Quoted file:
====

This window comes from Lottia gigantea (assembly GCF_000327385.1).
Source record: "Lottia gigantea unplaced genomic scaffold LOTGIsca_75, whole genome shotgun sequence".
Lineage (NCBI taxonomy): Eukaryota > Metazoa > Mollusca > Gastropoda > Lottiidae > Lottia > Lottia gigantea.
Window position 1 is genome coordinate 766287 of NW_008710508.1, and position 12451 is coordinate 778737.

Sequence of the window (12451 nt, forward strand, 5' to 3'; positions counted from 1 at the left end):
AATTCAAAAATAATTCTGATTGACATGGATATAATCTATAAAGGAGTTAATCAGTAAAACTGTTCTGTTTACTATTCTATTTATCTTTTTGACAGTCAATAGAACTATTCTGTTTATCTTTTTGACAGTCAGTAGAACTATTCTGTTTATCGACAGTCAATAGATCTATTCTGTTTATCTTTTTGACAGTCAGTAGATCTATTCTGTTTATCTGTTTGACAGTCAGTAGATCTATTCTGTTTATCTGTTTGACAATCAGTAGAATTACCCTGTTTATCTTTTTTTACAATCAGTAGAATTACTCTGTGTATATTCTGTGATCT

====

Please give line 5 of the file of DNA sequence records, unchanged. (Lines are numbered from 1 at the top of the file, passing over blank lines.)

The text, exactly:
Sequence of the window (12451 nt, forward strand, 5' to 3'; positions counted from 1 at the left end):